An Apple Byte : Apple To Allow Retro Console Game Emulators On App Store Globally

As part of its compliance with EU’s Digital Markets Act (DMA) rules, Apple has announced a change in its App Store rules to allow emulators for retro console games globally. The change allows an option for downloading the titles, but Apple has warned the developers of such emulator apps that need to follow copyright rules.

Android users already enjoy access to these types of emulators and Apple’s move to allow them via an in-app purchase mechanism could provide another welcome revenue stream.

Following its hefty $1.9 billion fine by the EU earlier this month for restricting music-streaming app developers from sharing subscription options outside of Apple’s App Store, Apple has introduced new “Music Streaming Services Entitlements” for apps distributed in the EU. These are guidelines allowing some music streaming apps to include links, e.g. ‘buy buttons’ that go to external websites.

An Apple Byte : Apple Tests Contingent Pricing To Retain Developers

To keep its App Store appealing to developers after they gain the right to distribute apps through their own channels when the EU’s Digital Markets Act (DMA) comes into force, Apple is introducing a pilot test of “contingent pricing.”

This means that developers can bundle subscriptions for two apps at a discounted price in the Apple App Store. Apple says that developers can offer customers a discounted subscription price as long as they’re actively subscribed to a different subscription. It can also be used for subscriptions from one developer or two different developers.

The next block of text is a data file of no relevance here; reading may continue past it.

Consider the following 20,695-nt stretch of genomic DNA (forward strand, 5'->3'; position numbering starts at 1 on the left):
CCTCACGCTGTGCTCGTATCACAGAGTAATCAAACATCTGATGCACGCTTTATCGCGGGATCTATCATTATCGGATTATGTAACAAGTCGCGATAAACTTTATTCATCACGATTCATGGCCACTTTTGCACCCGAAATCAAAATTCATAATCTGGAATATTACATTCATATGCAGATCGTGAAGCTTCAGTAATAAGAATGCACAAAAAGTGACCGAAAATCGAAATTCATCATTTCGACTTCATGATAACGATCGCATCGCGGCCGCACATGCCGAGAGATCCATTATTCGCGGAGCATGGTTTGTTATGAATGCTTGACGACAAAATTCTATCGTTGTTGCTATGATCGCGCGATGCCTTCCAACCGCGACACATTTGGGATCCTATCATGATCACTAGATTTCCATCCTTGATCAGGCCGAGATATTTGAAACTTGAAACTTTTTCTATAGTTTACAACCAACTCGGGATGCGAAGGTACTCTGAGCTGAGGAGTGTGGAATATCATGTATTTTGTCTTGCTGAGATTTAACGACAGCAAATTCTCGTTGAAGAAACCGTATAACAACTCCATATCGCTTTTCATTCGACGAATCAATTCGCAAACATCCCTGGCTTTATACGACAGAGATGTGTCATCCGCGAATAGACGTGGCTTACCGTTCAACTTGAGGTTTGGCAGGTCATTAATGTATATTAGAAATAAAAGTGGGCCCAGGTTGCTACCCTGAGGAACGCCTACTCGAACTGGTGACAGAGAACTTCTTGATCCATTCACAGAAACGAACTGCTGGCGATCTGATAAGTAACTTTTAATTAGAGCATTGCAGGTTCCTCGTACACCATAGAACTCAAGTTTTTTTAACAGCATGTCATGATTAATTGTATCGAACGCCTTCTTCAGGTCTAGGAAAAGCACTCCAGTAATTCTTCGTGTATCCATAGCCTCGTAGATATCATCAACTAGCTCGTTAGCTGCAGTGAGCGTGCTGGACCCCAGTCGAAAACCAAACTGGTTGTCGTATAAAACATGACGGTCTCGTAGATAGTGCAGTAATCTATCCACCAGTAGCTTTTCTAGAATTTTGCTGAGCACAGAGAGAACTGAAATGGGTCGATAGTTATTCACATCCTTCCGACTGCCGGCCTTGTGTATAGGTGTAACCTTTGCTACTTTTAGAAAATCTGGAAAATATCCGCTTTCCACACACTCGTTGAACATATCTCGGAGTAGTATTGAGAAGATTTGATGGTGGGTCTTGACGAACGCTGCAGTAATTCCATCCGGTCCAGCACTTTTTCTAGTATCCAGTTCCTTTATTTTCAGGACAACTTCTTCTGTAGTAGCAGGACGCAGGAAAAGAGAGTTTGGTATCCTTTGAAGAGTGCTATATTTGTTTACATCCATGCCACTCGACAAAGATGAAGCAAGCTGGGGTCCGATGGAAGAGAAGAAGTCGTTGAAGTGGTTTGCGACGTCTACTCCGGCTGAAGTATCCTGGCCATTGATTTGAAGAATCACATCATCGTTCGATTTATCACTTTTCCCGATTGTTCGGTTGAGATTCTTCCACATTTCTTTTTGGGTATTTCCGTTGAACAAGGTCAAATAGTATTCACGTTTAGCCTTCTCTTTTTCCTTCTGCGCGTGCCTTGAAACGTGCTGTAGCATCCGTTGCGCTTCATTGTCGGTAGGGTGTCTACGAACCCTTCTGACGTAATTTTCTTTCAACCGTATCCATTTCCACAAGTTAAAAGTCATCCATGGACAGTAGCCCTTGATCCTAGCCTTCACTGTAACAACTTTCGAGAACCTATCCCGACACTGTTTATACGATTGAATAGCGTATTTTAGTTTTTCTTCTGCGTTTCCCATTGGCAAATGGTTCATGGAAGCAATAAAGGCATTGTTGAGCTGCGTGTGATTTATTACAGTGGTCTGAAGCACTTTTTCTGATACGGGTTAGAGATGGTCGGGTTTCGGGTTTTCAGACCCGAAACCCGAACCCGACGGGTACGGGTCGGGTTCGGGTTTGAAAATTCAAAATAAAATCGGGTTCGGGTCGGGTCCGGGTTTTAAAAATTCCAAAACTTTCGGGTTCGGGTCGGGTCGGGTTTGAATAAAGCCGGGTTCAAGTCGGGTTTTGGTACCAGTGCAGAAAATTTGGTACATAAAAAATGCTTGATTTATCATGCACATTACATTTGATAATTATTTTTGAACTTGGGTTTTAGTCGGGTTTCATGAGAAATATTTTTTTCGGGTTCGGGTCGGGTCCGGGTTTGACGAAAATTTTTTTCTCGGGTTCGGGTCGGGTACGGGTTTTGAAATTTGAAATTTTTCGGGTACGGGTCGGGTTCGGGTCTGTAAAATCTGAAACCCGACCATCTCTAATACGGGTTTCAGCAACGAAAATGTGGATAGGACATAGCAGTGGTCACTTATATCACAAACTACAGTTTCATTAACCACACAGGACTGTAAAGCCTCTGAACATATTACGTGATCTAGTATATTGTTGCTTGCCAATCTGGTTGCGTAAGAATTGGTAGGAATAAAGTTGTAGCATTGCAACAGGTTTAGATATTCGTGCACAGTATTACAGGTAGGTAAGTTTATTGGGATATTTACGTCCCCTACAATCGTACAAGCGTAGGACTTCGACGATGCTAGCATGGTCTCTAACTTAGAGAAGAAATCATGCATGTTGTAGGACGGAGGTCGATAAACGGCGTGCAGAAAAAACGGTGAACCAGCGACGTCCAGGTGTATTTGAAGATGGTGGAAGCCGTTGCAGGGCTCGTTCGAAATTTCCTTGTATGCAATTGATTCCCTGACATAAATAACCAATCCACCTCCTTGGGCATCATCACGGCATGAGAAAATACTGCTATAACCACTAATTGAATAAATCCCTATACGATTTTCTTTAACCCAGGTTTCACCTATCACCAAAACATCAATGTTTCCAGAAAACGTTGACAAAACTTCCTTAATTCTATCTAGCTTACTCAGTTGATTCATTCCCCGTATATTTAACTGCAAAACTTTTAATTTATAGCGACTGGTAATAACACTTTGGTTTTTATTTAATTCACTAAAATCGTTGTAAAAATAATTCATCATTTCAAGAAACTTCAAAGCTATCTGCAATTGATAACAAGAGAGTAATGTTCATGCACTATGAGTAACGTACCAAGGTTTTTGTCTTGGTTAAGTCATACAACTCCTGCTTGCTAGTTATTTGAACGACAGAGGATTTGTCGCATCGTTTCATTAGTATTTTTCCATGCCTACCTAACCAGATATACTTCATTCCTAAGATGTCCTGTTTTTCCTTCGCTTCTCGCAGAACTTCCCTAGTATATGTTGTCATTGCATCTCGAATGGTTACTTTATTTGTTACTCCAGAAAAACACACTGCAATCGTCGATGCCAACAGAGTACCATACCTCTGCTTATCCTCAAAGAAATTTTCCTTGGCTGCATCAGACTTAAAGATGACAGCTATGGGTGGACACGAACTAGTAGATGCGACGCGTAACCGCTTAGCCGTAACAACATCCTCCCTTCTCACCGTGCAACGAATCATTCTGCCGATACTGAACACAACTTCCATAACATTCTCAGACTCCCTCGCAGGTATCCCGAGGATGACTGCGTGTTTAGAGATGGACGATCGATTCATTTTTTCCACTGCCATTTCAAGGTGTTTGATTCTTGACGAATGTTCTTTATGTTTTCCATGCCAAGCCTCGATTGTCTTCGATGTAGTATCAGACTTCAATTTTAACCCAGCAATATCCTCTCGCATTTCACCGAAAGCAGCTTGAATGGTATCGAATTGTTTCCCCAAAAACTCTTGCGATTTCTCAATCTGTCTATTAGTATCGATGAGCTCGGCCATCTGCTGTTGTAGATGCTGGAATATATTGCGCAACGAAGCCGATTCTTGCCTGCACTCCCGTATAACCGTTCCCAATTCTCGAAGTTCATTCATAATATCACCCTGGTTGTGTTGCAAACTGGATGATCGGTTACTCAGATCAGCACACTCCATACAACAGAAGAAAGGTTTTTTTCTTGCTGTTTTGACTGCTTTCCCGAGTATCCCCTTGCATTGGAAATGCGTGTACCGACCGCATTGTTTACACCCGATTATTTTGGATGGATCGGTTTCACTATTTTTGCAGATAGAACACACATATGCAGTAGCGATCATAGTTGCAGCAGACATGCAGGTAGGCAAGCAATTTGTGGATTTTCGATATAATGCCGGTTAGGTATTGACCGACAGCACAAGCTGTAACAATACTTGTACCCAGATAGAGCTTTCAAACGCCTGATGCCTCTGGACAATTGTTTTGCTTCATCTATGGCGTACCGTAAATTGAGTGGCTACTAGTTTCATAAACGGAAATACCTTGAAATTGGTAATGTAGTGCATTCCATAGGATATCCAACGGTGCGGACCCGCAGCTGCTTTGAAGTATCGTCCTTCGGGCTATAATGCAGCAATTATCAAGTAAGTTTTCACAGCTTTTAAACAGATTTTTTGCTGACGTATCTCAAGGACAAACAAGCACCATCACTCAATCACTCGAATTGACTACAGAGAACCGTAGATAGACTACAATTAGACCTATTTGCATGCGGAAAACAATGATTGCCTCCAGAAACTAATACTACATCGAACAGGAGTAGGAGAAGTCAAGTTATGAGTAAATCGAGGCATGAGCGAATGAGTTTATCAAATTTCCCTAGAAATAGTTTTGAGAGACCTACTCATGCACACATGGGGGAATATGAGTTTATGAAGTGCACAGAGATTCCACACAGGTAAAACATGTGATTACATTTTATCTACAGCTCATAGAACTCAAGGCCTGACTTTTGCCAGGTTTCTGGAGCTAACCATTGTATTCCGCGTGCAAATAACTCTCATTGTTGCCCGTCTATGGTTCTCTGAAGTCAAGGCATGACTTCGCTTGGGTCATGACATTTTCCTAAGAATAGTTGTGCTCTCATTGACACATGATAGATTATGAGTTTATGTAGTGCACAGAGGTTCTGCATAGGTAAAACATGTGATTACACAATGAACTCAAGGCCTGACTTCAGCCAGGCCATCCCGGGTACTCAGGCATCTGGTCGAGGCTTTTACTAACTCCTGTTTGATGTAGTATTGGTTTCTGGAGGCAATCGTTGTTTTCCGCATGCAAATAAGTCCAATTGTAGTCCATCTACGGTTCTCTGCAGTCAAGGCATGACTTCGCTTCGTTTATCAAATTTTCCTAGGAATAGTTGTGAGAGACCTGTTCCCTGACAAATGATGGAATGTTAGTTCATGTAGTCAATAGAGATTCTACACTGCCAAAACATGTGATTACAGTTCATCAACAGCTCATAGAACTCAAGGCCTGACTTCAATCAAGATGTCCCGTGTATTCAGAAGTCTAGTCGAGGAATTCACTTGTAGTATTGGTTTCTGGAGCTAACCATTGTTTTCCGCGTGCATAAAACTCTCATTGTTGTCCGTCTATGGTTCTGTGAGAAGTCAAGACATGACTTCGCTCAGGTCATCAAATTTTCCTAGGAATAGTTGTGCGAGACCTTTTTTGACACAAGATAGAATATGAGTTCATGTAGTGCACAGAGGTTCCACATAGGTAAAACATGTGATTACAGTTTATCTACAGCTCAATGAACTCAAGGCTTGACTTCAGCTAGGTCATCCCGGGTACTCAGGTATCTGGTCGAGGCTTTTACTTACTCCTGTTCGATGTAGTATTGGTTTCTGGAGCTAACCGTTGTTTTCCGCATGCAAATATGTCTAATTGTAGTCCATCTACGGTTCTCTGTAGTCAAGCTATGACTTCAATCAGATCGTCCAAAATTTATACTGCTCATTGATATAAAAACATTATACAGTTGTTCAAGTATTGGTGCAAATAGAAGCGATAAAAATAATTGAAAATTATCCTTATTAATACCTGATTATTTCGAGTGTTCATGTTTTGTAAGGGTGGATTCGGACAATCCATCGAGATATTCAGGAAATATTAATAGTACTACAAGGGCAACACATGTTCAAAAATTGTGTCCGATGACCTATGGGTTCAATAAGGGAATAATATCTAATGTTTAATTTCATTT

Apple says it hopes the move will help developers attract and retain subscribers and that developers interested in offering contingent pricing in their app should start planning now and sign up to get notified when more details are available in January.

An Apple Byte : Apple To Allow Sideloaded EU App Stores

In compliance with the regulations in the EU’s Digital Markets Act (DMA), and following the iOS 17.2 update, it’s been reported that Apple will soon be allowing iOS users to sideload app stores in the EU.

This means that iOS users will be able to download and install apps from sources other than its official Apple App Store, which has previously been the only source for downloading apps on iPhone and iPad.

It’s been reported that sideloading from app stores in the EU could be available to iOS users in the first half of 2024. This opening up of competition to something that Apple has had full control over could affect the company’s revenue if users choose non-Apple channels for app payments.